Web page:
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Destabilisation in Mexico

06 Feb 2017 - 16:01
Source: Politico

The Mexican economy has not been a highflyer for many years. In the period between 1994 (the start of NAFTA) and 2016, annual economic growth averaged 2.6%. That is a modest performance for a country that has a large pool of young and cheap labour, a wealth of natural resources and a location adjacent to its American sales markets. Mexico's structural economic potential is limited, however, by persistent insecurity and corruption, weak regulatory institutions and an inadequate education system. Mexican exports also include a large import component, which means relatively little from Mexico is added to the export product.

The latest prospects for the Mexican economy were already thin. In November the IMF calculated that the Mexican economy would post modest growth of 2.1% in 2016, with growth in 2017 expected to stabilise at 2.2%[1]. The 2016 growth primarily resulted from substantial employment growth, rising real wages and growth in borrowing by Mexican households. This led to growth in consumption. Weak US industrial growth limited Mexican export and investment growth. The IMF nevertheless assumed that US industrial growth would pick up again in 2017, leading to renewed growth in Mexican investments and exports. After all, 80% of Mexican exports go to the US.

The international financial markets were well disposed towards Mexico, as its financial and monetary base was reasonable and the Mexicans had conducted a cautious but responsible economic policy in various areas. The Mexican peso was floating freely and had already depreciated substantially in recent years. With inflation around 3%, a  sustainable current account deficit, a government deficit of 3.5% and government debt of 56%, that base is not bad. The underlying macro-financial situation in Mexico is also favourable: Mexican companies have a low level of debt (around 25% of GDP) and the debts have long maturities on average. Mexican households also have low average debt backed by sufficient financial and non-financial assets. Banks are well capitalised, with high liquidity ratios and healthy loan books.

The Mexicans will badly need these ‘reserves’, however. Trump’s arrival in office puts a big dent in the fragile economic situation. The renegotiation of NAFTA, the building of the border wall and the introduction of a 20% import tariff on Mexican goods will have very fundamental economic consequences. The car manufacturer Ford and the air conditioning manufacturer Carrier have already decided not to build any new plants in Mexico. It is almost inevitable that with falling exports to the US, a sharp drop in the value of the peso, rising inflation, declining consumer and investor confidence and a tighter financing situation Mexico will go into economic recession in 2017.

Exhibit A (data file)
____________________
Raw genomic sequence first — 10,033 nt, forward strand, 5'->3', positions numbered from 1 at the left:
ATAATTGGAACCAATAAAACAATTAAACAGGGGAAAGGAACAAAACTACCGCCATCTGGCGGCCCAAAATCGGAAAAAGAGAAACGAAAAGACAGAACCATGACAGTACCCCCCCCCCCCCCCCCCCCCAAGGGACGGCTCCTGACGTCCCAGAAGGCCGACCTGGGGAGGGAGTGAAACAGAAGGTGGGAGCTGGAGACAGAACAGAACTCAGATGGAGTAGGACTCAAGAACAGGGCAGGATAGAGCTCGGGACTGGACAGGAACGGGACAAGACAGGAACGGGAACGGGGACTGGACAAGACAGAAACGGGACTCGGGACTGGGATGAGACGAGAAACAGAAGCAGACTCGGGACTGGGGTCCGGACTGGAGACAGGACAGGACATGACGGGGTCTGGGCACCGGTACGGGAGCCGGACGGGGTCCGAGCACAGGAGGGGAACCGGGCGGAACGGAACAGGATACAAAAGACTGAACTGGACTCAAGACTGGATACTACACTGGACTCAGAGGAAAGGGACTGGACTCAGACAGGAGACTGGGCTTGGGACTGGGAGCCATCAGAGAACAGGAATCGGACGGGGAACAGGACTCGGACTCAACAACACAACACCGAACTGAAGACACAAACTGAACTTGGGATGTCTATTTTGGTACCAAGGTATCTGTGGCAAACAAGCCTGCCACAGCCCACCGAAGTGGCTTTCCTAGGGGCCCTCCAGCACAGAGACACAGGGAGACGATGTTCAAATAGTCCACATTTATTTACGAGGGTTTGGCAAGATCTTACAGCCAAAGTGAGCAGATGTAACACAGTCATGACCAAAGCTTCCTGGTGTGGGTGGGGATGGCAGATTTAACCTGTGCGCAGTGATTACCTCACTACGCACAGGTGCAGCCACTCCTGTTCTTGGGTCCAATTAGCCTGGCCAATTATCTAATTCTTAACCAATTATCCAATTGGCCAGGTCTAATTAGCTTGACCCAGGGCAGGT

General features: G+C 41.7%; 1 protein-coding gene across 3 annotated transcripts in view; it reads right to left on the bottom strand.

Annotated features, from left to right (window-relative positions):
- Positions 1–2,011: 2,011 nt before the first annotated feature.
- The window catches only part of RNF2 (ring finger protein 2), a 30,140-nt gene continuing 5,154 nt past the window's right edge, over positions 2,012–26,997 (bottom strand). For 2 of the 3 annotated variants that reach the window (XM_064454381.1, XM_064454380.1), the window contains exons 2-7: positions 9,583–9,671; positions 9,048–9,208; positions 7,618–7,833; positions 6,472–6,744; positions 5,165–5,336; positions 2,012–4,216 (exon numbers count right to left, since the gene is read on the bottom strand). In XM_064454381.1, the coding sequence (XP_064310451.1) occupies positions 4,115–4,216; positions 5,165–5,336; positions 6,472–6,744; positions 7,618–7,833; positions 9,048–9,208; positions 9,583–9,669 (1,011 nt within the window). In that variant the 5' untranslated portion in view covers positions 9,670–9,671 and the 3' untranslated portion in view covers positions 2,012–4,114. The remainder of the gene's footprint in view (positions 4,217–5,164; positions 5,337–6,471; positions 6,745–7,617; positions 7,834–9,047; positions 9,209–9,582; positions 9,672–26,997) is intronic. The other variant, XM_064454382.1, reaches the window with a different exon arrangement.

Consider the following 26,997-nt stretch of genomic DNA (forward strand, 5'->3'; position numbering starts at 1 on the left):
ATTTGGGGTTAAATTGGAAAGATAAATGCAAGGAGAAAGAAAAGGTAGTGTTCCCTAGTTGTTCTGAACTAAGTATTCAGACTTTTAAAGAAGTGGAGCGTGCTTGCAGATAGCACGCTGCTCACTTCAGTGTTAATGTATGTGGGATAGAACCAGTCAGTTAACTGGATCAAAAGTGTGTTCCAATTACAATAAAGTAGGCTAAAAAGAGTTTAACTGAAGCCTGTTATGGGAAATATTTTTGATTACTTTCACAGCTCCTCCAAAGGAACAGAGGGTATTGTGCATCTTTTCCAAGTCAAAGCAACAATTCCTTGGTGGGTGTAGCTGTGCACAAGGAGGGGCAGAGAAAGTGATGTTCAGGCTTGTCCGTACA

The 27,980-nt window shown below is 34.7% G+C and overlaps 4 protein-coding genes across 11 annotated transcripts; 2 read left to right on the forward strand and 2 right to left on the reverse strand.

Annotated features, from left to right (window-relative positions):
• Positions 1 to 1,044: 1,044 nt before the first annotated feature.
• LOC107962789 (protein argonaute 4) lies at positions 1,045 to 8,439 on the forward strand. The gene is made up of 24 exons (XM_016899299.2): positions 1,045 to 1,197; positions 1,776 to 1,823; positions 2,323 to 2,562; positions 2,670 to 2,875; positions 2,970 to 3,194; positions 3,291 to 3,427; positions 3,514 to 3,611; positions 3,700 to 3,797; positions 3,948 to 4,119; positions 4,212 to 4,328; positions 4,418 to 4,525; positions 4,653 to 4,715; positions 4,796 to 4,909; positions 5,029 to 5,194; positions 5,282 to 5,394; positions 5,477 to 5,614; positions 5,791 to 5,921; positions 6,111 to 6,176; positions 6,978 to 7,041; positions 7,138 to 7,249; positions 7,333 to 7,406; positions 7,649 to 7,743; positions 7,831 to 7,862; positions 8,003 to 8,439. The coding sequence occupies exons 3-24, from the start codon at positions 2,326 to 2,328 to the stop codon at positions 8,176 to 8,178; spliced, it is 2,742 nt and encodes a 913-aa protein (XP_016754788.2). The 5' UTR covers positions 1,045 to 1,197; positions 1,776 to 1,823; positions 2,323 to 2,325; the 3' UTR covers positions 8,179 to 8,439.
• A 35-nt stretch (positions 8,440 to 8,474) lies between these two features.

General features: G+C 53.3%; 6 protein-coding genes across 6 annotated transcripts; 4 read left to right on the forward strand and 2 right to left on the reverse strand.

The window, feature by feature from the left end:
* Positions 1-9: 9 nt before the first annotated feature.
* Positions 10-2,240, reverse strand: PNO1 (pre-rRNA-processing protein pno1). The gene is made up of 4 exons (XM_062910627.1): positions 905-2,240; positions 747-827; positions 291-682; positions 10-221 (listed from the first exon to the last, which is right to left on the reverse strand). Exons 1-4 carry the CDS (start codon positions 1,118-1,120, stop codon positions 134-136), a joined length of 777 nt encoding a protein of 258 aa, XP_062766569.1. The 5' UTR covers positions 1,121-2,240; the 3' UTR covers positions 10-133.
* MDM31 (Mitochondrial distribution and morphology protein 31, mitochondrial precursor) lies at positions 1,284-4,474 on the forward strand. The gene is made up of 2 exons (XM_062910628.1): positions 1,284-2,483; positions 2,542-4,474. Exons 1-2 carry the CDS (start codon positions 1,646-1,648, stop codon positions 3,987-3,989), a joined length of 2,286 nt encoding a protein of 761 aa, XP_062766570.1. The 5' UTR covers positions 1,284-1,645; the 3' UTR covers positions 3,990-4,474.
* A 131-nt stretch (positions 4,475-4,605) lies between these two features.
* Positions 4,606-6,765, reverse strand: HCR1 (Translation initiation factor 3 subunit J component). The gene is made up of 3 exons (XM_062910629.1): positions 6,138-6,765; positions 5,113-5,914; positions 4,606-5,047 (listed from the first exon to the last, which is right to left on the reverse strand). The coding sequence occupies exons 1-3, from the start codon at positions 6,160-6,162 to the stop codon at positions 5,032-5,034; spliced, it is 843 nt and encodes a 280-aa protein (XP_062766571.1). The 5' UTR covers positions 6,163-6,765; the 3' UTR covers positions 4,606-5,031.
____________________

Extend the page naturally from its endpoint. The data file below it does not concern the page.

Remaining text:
This recession will lead to a rising government deficit, increasing unemployment and declining purchasing power. It is quite conceivable that this could lead to a sharp increase in social and political unrest in Mexico. The Mexican presidential elections in June next year – and the run-up to them in 2017 – will lead to further political polarisation. The candidate from the current governing party, the Institutional Revolutionary Party (PRI), will find it difficult to counter the left-wing populist Andrés Manuel López Obrador (AMLO). He is anti-establishment and sees Fidel Castro as a hero. He also describes himself as a follower of the former Mexican President General Cardenas, who nationalised the Mexican oil industry and set up Pemex in 1938[2]. With a large and growing proportion of the population living in poverty[3], AMLO has a very good chance of winning the presidency in 2018 after two almost successful attempts in 2006 and 2012. His policy will include a left-wing stimulus and redistribution policy with possible nationalisations. This will pose a growing political risk for businesses and international investors, but also for the US.

With a looming economic contraction and the growing prospect of a leftward shift, the investment climate in Mexico will deteriorate rapidly. In the longer term too, however, this policy and the accompanying situation will be a growing headache for the Americans. After all, recession and increasing political polarisation will greatly weaken the Mexican state and its institutions. A weak Mexican state will find it immensely difficult to curb the drug gangs; violence and corruption will increase. Demographic pressure will therefore also be a factor. There are already 111 million Mexicans and the population is growing faster than that of the US. The pressure of illegal migration from Mexico to the US will increase. With the border wall constructed, many illegal immigrants might try to enter the US over sea. We could then see the same pictures in the US as we currently see in the Mediterranean sea.  

The US will also face a growing problem within its own borders, as the 11 million Mexican Americans will also begin to stir in these troubled times.

Trump’s Mexico policy may cut the number of illegal immigrants in the short term. Some tens of thousands of jobs may also be created in the US. But these benefits are negligible compared to the possible destabilisation over time of a weak and turbulent Mexico on the southern border of the US. The price of the Trump policy may turn out to be a very high one.



[1] IMF, Mexico 2016 Article IV Consultation Paper, 22 November 2016.

[2] Miami Herald, ‘Mexico may veer to the left in 2018’, 8 June 2016

[3] In 2014 46% of the Mexican population lived below the poverty line, particularly in the countryside and among the indigenous population. Most of the poor worked on small farms and in small informal businesses. Congressional Research Service: ‘Mexico: Background and U.S. Relations’, 30 March 2016